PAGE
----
Curly Tale Fine Art
"100 Tea Pots"
Jake Johnson
For me, working for myself and making things with my hands makes me feel more grounded and perhaps even more human. My work is not rooted in a particular tradition or style, but rather a tempo or mood that I think comes from some combination of my personality and interests. I was originally drawn to clay because of its working properties; before it is fired, clay is a very squishy, soft, malleable material. These are qualities which I embrace and exploit in making my pieces. By giving my work some qualities of life--a sense of movement, growth, and breath—the pieces can develop presence and can take on unique personalities and trajectories. I hope to project a feeling of animation in my work that suggests energy or gesture. Inspiration for many of my forms and surfaces is often drawn from the natural world. I spend a lot of time outdoors, working in my garden, walking in the park, or hiking in the woods looking for mushrooms. This time outside of my studio is important for me; it informs my work in ways not achievable in the studio alone.

I try to make works that engage users visually and tactually, while also fulfilling a purpose for the user. I primarily work on the potters wheel with porcelain, though occasionally I use stoneware to achieve a different quality in my glazes. Most of my work begins as symmetrical vessels but is often altered or cut and then sometimes re-assembled to make new shapes. I find that the potters wheel can be a very versatile tool in achieving any number of shapes and forms. Having fun with new forms and techniques on the wheel is one of the things that keep me going.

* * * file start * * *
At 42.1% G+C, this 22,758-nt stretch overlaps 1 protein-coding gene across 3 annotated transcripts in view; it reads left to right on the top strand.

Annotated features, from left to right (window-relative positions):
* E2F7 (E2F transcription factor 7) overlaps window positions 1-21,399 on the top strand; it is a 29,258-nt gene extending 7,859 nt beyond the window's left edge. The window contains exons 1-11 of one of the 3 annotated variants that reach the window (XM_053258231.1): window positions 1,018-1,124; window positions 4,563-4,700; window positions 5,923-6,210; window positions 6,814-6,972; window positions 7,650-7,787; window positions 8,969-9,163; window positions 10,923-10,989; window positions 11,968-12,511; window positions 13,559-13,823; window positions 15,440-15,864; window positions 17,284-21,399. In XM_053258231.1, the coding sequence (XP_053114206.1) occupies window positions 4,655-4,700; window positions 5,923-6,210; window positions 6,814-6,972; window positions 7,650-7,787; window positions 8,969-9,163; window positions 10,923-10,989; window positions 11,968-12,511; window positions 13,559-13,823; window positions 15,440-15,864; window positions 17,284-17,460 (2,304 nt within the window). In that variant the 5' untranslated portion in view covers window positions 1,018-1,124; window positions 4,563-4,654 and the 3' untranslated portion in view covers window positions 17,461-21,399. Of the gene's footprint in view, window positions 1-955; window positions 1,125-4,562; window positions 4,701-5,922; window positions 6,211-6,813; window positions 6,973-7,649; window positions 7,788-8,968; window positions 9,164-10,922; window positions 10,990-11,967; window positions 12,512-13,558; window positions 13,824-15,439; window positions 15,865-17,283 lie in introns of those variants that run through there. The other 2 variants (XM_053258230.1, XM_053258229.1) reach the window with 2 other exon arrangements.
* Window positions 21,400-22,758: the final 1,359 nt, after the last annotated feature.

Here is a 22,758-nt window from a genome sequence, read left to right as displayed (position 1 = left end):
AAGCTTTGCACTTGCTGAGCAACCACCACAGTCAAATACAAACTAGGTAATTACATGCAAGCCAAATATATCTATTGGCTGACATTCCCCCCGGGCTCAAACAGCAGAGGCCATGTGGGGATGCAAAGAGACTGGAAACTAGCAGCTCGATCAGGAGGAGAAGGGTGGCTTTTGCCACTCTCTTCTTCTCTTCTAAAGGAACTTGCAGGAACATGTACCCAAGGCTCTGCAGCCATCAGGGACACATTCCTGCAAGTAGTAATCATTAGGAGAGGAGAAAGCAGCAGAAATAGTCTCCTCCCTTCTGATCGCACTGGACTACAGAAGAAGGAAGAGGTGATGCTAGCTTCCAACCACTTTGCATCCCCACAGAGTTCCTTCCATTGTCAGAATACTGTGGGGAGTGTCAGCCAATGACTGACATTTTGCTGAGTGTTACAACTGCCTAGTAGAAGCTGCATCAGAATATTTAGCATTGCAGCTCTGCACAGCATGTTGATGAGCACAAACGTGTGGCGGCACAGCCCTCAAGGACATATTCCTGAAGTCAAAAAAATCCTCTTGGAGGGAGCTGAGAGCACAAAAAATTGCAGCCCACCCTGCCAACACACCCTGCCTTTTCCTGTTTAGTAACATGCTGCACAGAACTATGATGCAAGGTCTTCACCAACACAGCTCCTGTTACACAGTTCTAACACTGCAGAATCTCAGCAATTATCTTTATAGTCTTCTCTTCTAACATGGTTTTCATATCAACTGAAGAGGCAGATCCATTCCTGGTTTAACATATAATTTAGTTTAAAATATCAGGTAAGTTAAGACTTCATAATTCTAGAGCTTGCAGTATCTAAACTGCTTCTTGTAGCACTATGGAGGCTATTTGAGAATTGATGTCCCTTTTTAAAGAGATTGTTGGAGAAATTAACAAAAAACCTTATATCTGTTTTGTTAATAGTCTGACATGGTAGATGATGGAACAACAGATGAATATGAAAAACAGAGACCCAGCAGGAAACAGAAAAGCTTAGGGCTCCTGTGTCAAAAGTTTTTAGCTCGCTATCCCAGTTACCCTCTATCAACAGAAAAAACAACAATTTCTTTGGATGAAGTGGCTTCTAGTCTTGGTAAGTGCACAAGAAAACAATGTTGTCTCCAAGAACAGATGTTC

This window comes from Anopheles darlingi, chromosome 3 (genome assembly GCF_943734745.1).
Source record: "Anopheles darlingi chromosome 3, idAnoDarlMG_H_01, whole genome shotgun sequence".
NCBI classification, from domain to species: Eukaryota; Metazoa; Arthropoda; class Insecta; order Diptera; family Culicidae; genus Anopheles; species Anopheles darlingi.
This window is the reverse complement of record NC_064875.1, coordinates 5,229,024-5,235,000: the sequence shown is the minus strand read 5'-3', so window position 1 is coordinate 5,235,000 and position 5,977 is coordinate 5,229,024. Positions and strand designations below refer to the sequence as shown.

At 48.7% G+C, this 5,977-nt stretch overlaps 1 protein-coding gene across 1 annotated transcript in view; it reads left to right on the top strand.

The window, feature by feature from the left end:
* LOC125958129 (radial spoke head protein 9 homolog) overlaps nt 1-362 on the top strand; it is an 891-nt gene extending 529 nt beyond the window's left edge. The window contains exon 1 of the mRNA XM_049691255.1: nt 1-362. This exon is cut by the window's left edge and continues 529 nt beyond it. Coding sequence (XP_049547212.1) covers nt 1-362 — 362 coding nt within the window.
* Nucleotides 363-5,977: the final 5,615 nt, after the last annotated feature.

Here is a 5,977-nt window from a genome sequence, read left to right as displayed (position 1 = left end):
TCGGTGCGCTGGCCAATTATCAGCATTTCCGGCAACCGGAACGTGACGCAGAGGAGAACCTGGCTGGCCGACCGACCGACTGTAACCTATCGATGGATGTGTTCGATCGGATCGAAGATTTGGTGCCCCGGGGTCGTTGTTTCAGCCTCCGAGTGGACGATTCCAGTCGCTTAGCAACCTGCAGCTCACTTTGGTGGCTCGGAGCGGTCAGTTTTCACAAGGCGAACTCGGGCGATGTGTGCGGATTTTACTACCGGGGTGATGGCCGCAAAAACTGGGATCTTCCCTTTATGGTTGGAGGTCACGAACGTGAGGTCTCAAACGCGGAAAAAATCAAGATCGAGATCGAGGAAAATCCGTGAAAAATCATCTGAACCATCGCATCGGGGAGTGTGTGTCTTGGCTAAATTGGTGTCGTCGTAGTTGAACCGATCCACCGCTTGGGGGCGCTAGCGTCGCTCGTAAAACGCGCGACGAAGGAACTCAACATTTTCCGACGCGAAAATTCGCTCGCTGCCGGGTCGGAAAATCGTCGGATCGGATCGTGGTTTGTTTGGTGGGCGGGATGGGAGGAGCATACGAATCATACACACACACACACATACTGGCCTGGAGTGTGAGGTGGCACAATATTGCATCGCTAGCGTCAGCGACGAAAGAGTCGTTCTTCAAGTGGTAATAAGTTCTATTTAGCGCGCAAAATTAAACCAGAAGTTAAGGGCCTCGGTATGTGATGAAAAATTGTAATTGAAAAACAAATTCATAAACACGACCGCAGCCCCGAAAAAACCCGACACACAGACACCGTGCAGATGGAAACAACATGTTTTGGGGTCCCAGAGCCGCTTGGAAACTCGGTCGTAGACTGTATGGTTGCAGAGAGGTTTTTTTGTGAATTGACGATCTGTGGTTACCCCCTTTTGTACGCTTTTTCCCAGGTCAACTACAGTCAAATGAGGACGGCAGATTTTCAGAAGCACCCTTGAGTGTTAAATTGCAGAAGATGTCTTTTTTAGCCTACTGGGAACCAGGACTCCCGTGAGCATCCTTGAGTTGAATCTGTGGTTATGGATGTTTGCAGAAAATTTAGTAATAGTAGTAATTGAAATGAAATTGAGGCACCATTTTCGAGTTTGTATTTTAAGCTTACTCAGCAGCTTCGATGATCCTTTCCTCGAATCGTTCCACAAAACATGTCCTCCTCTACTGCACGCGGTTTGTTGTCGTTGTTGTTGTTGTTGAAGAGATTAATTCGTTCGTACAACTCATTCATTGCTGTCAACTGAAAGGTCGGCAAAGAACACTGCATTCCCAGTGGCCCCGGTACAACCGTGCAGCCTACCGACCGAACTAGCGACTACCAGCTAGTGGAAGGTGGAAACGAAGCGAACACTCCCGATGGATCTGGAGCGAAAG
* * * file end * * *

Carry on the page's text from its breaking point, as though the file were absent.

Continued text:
Currently I fire in oxidation atmosphere in an electric kiln and use controlled cooling to achieve more depth in some of my glazes. I fire to cone 9 or 10 (2300-2350 degrees F) depending on the glazes and results I'm trying to achieve. Experimentation with glazes and firing cycles is constant, as I'm always looking for something new and exciting to flavor my work. Using a variety of glazing techniques, such as resists, glaze inlay, brushing, and layering, I also experiment with what I can do with those glazes to embellish my pieces in new and interesting ways. In the end I'm hoping to achieve a functional piece that has both an interesting finish as well as form and that the combination of the forms and glazes create something as unique as it is useful.

I’ve been working in clay for about fifteen years now. My work has been in more than 30 exhibitions across the U.S. and has appeared in publications such as Clay Times magazine and Lark Book’s 500 Series. I grew up in Peoria, Illinois where I also went to college as an undergraduate at Bradley University. That is where I was first introduced to clay and where I received my initial art training. I spent a couple of years afterwards working as a potter before moving to Pennsylvania to go to graduate school at Penn State. There I received an MFA in Ceramics. I’ve been working full time as a potter ever since. I am currently living and working in Waynesboro, Virginia.